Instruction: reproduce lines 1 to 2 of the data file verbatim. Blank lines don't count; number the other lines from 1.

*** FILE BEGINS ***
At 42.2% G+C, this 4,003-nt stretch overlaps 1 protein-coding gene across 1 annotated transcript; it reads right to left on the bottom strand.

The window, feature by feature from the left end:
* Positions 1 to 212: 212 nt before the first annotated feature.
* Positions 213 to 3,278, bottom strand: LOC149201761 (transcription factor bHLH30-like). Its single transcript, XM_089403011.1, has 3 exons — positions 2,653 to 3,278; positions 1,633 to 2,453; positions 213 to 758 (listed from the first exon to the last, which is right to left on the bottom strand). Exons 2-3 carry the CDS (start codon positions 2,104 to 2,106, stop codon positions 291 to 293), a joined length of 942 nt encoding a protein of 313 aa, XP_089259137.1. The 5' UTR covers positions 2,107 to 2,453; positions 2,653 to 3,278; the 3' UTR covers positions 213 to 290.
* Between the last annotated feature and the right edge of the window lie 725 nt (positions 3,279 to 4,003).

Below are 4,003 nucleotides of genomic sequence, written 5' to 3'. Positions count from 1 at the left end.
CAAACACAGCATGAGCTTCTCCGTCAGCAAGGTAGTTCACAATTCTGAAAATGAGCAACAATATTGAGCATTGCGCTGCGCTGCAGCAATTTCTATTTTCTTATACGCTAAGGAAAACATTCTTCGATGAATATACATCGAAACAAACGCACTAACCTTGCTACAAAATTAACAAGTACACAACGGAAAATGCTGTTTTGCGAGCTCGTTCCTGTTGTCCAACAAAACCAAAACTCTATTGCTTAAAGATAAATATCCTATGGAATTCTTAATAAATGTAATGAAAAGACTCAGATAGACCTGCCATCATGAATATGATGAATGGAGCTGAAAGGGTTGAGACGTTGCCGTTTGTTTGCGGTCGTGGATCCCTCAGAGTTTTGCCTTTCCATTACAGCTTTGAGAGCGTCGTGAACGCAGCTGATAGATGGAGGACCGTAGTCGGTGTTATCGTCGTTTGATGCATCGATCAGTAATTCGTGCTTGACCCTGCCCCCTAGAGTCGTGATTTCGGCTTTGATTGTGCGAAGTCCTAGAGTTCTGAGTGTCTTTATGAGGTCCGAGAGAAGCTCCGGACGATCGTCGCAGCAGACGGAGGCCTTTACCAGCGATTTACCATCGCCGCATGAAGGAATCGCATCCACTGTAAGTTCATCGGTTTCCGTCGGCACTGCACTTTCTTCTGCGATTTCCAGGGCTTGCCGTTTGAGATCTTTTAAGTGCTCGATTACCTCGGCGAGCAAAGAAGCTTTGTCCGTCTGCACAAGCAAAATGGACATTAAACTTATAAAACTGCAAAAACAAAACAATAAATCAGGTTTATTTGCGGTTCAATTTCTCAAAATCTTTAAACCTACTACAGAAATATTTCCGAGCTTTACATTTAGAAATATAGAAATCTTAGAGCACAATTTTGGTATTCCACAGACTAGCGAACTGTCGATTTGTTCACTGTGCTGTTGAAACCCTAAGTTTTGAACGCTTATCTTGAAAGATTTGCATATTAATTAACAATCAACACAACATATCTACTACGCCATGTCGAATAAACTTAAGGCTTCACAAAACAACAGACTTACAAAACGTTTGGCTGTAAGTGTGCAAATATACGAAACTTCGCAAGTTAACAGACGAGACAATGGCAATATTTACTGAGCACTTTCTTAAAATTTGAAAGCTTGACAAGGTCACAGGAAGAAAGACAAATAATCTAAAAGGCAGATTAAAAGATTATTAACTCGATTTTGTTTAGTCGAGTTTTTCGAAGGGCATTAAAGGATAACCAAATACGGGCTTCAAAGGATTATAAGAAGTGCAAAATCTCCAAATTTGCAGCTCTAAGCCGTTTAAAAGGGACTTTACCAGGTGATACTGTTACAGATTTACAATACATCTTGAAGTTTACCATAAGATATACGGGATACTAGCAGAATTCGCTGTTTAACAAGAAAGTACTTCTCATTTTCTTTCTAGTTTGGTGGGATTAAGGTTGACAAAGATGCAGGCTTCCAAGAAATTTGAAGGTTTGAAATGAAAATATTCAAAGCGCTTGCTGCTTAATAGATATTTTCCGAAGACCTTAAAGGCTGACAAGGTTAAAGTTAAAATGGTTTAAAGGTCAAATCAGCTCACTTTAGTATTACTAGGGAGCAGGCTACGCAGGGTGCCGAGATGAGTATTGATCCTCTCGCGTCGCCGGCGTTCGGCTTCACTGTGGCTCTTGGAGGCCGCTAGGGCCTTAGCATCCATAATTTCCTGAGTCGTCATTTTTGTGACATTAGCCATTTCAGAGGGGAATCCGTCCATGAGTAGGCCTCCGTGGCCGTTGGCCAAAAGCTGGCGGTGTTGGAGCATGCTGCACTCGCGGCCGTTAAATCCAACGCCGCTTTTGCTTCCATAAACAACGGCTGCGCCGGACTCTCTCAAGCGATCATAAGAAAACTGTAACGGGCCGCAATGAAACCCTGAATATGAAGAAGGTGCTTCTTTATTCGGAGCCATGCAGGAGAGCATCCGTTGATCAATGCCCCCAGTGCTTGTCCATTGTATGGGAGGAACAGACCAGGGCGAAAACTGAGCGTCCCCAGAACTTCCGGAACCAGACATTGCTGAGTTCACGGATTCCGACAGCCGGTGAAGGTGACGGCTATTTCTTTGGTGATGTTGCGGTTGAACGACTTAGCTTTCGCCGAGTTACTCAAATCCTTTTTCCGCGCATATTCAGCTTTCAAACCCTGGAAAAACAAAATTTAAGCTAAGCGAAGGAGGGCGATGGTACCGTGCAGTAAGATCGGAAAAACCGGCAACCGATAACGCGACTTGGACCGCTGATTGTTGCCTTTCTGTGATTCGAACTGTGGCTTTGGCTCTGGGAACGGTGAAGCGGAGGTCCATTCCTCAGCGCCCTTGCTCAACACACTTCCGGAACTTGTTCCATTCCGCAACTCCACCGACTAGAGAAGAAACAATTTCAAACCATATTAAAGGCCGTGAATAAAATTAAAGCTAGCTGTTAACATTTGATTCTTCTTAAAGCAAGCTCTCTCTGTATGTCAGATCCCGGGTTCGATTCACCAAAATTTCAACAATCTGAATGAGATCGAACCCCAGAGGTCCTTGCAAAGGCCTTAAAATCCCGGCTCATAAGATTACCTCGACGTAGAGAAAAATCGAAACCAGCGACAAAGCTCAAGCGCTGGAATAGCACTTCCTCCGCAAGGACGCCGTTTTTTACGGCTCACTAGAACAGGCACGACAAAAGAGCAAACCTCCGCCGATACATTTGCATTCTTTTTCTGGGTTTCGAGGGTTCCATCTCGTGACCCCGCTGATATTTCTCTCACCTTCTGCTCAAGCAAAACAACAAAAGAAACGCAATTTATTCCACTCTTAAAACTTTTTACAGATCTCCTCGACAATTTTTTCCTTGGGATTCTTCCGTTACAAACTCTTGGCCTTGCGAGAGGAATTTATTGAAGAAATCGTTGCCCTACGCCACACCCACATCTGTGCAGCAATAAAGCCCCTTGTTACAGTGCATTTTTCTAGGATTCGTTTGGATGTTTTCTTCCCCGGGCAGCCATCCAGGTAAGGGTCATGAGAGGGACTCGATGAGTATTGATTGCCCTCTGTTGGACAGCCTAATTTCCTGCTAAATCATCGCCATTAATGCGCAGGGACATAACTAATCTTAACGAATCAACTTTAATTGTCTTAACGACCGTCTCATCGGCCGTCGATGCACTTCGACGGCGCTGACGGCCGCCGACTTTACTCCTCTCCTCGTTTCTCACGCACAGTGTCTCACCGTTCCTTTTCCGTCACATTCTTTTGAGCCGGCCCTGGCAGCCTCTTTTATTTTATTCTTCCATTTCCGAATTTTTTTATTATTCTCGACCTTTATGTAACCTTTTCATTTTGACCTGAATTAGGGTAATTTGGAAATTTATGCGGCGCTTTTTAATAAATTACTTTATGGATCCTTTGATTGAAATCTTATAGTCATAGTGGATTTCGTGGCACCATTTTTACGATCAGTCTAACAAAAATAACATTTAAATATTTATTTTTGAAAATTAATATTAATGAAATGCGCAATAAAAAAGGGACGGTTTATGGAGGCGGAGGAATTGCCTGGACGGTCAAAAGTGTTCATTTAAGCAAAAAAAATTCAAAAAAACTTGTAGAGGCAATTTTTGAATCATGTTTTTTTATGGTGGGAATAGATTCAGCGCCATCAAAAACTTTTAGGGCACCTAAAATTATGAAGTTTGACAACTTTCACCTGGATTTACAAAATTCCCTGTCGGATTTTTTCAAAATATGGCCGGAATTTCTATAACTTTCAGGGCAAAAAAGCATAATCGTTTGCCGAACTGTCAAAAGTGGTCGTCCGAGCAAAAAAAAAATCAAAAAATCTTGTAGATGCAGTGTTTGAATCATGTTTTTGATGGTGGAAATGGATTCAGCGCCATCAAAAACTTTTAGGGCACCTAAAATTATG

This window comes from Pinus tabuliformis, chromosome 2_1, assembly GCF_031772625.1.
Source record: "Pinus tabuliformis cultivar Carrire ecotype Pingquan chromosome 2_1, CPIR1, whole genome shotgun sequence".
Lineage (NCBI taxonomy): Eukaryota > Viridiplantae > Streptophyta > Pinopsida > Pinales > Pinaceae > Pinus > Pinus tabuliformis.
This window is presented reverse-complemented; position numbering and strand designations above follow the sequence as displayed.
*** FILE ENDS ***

At 42.2% G+C, this 4,003-nt stretch overlaps 1 protein-coding gene across 1 annotated transcript; it reads right to left on the bottom strand.

The window, feature by feature from the left end: